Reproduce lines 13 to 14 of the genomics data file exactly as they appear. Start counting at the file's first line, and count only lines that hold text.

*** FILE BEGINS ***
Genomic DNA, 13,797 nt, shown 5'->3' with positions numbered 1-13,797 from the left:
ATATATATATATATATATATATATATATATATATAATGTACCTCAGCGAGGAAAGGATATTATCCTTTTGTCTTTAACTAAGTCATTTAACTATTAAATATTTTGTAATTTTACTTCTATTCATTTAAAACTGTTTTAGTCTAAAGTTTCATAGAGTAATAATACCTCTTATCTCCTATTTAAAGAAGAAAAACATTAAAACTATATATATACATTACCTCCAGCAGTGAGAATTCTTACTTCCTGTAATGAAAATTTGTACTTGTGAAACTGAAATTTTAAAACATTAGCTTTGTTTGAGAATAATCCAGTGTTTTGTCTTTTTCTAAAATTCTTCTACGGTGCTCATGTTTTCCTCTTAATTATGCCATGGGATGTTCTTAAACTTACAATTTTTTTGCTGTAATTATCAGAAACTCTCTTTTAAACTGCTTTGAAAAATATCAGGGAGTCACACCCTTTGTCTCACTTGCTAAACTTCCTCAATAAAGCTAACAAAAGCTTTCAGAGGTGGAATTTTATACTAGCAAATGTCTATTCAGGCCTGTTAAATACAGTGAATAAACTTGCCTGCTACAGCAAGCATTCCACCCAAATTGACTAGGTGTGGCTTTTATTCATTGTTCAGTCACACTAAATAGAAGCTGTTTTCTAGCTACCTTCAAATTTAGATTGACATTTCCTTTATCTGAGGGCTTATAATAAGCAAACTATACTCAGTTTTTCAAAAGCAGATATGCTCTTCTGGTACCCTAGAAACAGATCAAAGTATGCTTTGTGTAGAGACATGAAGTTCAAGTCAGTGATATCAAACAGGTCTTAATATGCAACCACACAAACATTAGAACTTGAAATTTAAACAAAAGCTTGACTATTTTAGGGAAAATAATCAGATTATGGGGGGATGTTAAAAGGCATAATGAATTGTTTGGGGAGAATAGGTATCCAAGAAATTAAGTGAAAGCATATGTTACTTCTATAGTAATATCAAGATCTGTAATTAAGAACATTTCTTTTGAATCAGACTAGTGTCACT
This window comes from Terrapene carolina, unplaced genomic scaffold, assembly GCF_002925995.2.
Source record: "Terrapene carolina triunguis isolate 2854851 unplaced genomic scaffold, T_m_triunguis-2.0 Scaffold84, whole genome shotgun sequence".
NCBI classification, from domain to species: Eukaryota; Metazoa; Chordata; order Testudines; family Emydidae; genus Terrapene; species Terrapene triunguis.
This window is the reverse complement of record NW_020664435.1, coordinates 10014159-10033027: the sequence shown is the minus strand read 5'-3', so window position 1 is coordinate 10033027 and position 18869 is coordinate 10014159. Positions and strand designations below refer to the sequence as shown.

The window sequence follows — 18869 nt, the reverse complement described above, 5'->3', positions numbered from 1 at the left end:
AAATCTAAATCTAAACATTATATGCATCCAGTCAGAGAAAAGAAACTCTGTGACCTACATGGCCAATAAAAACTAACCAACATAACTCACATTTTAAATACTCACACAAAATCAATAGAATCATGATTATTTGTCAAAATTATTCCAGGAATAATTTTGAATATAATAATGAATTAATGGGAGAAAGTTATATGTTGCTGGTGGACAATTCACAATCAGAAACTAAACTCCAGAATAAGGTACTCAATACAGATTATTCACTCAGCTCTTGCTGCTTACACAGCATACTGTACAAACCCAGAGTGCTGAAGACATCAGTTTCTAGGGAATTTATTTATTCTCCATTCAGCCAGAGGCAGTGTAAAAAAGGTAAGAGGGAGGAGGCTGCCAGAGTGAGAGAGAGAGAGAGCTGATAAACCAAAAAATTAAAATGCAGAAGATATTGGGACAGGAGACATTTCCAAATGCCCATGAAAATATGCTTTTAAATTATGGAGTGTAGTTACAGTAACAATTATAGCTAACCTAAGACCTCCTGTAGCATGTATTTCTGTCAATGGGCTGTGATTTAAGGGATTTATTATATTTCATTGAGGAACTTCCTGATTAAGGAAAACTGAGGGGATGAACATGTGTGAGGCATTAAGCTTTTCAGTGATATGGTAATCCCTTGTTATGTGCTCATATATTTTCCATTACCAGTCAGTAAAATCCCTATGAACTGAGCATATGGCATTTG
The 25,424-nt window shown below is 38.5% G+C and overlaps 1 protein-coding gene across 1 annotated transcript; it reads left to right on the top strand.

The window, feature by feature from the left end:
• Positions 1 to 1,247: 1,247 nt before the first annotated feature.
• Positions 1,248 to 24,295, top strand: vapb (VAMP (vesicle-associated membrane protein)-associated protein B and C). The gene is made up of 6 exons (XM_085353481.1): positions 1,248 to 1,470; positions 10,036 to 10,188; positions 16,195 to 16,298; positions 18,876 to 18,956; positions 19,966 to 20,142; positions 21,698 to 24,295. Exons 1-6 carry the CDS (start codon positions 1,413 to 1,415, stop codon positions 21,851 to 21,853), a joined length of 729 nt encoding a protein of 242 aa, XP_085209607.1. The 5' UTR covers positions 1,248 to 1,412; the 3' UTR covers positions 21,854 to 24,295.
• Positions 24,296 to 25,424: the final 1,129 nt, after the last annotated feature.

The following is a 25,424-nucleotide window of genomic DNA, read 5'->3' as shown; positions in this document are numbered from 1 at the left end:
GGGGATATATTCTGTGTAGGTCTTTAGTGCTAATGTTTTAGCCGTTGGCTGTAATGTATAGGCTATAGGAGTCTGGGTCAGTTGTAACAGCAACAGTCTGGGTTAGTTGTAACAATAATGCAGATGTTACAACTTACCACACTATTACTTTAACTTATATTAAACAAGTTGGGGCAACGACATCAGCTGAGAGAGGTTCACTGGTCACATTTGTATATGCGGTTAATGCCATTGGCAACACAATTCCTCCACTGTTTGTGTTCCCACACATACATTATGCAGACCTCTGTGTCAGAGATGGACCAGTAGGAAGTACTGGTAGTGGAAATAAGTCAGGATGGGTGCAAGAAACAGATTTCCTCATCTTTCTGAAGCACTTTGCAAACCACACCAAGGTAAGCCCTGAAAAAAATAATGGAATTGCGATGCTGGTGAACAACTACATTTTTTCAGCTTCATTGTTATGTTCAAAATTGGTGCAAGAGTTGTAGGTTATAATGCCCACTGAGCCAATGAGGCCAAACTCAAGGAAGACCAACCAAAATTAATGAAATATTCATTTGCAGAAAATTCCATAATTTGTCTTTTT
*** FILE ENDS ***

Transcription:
• Positions 24,296 to 25,424: the final 1,129 nt, after the last annotated feature.

The following is a 25,424-nucleotide window of genomic DNA, read 5'->3' as shown; positions in this document are numbered from 1 at the left end: